Passionate about Medicine and Social Media...
I don't think you are making up the seriousness of this situation - but I do think some of the bloggers involved perhaps did not realise the seriousness of the situation beforehand.When it comes to blogging and being online, most people don't think of the potential consequences even a tiny choice may mean. It's a personal decision we all have to make - how comfortable are we giving out any information about ourselves? How safe is it to choose to use a real name, give away your location, post anything which may relate to your real life? The truth is, it isn't very safe. Once you put something on your blog on the internet it is out of your control - google archives it, your RSS feed gives it to readers, there's the whole copyright debate.. What I think is these bloggers will come back but with different names and a new attitude - as in you get nothing that might clue readers in on who they are or where they live. Realistically this is probably what they should have done in the beginning. It is a sad truth that it is necessary to go to that extent but it is a reality, I think.It's not a new issue though it may be a new issue to this field of blogging - take for example The Girl With A One Track Mind - her identity was exposed by the tabloids in the UK and it was very unpleasant for her. http://tinyurl.com/ypnpoq
What's interesting is that there is a segment of med bloggers out there who say anonymous blogging IS THE PROBLEM.They state that everyone should be out in the open - completely transparent. Put your real name, picture, and demographic information on the blog. They state that this will add credibility to med blogging in general and remove the risk of "being exposed" and the need to retreat into privacy.Reading the debate on this issue has been interesting to me. The spectum of opinion is all over the map. How will all of this end up? Why knows? But it will be interesting to see this unfold.
Do you have his e-mail so that I can request being on the invited list?
Hi Dr.A.Appreciate your sentiments.I have locked my blog off temporarily for personal reasons. I am surprised anyone noticed!I am not beholden to any employers/bosses/boards etc. beyond the Hippocratic oath.I am not "in trouble" in any way, shape or form. Well, I am always in trouble with Mrs. Dork, but that is another story...I strongly advocate anonymous but "labelled" blogging. If that makes any sense... Firstly, anonymity of the health blogger is an added layer to protect anonymity of any patients, although most of us take many further layers of precautions to protect this.Secondly, criticizing poor management/government is not something we should fear. Even here in Oz, doctors who speak out against government mismanagement often become subject to personal vilification.Thirdly...I like having a funny name.Dr Dork is currently retired but shall return.I'd put this mini-rant on the blog front page but can't work out how to do so whilst still temporarily closing it.Dork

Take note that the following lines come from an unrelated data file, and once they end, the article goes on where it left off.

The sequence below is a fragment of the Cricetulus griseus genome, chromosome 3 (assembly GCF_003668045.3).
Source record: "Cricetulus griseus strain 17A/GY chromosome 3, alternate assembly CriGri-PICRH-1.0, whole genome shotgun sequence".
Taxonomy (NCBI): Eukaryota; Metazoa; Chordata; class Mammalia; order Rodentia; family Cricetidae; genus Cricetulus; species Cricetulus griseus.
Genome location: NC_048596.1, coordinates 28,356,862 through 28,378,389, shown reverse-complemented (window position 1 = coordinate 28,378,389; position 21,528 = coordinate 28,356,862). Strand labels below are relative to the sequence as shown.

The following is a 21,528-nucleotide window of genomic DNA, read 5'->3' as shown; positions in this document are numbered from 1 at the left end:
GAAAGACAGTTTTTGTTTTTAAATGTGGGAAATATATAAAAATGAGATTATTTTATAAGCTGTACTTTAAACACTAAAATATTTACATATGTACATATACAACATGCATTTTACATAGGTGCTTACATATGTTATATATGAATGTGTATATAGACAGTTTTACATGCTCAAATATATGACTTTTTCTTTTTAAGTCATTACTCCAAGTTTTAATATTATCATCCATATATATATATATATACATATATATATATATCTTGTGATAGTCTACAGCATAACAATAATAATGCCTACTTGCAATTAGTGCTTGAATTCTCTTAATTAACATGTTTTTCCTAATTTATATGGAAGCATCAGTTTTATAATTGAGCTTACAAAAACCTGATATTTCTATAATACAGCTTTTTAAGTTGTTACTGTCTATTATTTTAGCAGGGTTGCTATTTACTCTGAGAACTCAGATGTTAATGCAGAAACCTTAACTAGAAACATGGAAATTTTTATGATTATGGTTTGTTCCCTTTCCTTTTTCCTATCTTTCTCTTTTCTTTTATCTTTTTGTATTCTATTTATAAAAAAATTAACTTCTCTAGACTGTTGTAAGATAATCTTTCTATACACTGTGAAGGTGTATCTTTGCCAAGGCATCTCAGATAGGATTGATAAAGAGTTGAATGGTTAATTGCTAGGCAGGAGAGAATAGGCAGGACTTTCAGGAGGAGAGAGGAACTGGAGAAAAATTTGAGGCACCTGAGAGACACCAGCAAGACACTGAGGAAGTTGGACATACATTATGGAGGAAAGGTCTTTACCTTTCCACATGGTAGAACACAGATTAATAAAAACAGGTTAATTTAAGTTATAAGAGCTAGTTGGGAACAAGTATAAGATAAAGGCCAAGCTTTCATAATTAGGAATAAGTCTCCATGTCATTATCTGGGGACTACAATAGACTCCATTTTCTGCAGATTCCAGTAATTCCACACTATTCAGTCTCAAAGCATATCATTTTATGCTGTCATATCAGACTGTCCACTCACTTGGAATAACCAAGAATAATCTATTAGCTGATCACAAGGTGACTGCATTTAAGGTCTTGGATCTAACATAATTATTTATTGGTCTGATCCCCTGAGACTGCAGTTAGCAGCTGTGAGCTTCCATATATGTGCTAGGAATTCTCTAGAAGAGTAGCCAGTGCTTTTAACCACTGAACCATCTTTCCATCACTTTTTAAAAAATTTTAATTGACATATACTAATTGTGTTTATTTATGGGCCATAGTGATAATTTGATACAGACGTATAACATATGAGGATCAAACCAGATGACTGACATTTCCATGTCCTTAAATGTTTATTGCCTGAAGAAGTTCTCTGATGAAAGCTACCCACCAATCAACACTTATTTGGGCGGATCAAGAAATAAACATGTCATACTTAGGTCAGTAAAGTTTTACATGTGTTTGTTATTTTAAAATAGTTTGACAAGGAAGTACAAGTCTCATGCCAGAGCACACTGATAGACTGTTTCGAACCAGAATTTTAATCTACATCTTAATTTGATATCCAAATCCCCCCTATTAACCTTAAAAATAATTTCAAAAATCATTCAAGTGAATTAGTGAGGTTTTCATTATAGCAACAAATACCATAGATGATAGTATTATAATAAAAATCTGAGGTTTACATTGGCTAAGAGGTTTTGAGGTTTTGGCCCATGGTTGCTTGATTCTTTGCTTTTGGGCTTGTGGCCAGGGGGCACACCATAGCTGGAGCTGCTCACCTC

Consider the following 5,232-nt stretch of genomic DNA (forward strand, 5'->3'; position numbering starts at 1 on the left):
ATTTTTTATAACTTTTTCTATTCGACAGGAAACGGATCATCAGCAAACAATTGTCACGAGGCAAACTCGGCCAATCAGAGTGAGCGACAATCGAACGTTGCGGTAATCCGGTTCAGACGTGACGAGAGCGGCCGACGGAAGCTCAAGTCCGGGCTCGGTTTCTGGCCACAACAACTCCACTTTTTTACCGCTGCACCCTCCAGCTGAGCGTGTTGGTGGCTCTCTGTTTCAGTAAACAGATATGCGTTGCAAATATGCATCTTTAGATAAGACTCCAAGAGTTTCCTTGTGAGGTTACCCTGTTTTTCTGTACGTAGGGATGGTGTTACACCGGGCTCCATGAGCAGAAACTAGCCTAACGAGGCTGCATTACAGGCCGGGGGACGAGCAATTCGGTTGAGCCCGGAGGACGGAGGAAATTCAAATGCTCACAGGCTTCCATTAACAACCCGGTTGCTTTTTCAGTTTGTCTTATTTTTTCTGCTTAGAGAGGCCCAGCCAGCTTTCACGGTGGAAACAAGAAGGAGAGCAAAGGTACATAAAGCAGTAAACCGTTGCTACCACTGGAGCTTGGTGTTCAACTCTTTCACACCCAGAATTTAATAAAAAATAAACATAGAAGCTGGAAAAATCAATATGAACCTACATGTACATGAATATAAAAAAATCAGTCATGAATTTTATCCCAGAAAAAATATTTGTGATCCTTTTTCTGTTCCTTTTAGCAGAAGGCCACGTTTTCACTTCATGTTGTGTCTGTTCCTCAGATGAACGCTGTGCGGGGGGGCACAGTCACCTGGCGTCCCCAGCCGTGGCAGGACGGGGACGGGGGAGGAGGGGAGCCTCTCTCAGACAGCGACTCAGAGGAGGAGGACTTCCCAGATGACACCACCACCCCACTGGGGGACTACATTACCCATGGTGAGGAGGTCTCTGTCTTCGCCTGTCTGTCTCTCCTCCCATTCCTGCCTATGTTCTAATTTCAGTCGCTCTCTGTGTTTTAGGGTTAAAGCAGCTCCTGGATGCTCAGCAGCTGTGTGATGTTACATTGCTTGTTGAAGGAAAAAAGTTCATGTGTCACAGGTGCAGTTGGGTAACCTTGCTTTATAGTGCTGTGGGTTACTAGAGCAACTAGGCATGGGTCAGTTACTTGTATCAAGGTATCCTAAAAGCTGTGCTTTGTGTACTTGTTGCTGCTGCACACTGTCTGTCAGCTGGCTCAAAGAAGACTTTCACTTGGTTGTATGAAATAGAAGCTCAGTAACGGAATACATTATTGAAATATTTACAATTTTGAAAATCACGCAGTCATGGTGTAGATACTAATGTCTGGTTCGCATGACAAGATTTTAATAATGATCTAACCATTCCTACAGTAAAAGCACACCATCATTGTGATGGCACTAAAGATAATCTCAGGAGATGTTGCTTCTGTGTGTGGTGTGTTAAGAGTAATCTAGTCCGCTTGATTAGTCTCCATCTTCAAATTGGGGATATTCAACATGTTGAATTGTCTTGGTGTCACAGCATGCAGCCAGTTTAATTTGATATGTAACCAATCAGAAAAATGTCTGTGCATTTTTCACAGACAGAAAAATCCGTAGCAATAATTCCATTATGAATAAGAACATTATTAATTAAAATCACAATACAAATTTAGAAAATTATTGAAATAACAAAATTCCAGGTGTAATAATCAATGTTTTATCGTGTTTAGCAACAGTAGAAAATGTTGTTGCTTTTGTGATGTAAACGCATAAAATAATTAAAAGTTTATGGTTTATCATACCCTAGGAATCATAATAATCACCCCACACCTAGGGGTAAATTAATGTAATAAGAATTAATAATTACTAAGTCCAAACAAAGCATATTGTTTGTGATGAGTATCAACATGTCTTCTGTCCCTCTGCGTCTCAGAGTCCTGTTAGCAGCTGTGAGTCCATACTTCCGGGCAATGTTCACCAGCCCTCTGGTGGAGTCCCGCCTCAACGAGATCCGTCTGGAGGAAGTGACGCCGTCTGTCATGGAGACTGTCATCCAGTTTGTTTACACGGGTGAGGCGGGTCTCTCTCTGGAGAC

Thanks for the clarification.
I was devastated to find Dr Dork gone this morning, but seeing his comment here has put my mind at rest. He'll be back and soon we all hope.Thanks Dr A for giving him the opportunity to let us know.regardsjmb
I blog under my real name... but then I'm an idiot. What do I know? No, actually I would blog anonymously if it weren't for the fact that -- because of the nature of my website -- my name is already on the Internet anyway... so I just blog as me.I suppose I could start an anonymous blog, but that just seems like a duplication of effort.Fortunately, like Dr. Dork, I don't have to answer to anyone except God... and perhaps Mrs. Dork. :o)Dr. Dork: If you happen to read this, you could just post the message above (or something similar) on your front page and just leave it.You don't have to close your blog just because you wish to take a hiatus. Google will leave the pages up indefinitely.That way, we regular (usually silent) readers won't feel like we've been left out of the "inner circle" so to speak... or jump to hasty conclusions as to "what happened."Just a thought,Dean
I'm not an invited person.Waaaaahaaa :(
I blog anonymously because I enjoy posting patient cases from time to time, and I wouldn't want a patient of mine to feel bad about our interaction if they happened upon the post. I'm afraid that if my identity (and therefore my hospital/employer) were associated with my posts, even a disclaimer would not prevent the conception that I was acting as a spokesman for the facility. And that is certainly not the case.There is some sort of bizarre reinforcement I get from blogging about somewhat personal issues or points of view from time to time, and I have no desire to let my patients (or prospective patients) know how I really think.That might interfere with the physician-patient relationship, and I would never want that to happen. So anonymous it is.
I don't blog anonymously because my blog started out as a way to keep in contact with my friends and family when I couldn't be with them. It was, and for the most part still is, just about things that are happening to me on a day-to-day basis, and what I'm thinking about. I don't post about patients because even though I've had the chance to work with some, I don't want to risk accidentally violating patient confidentiality.
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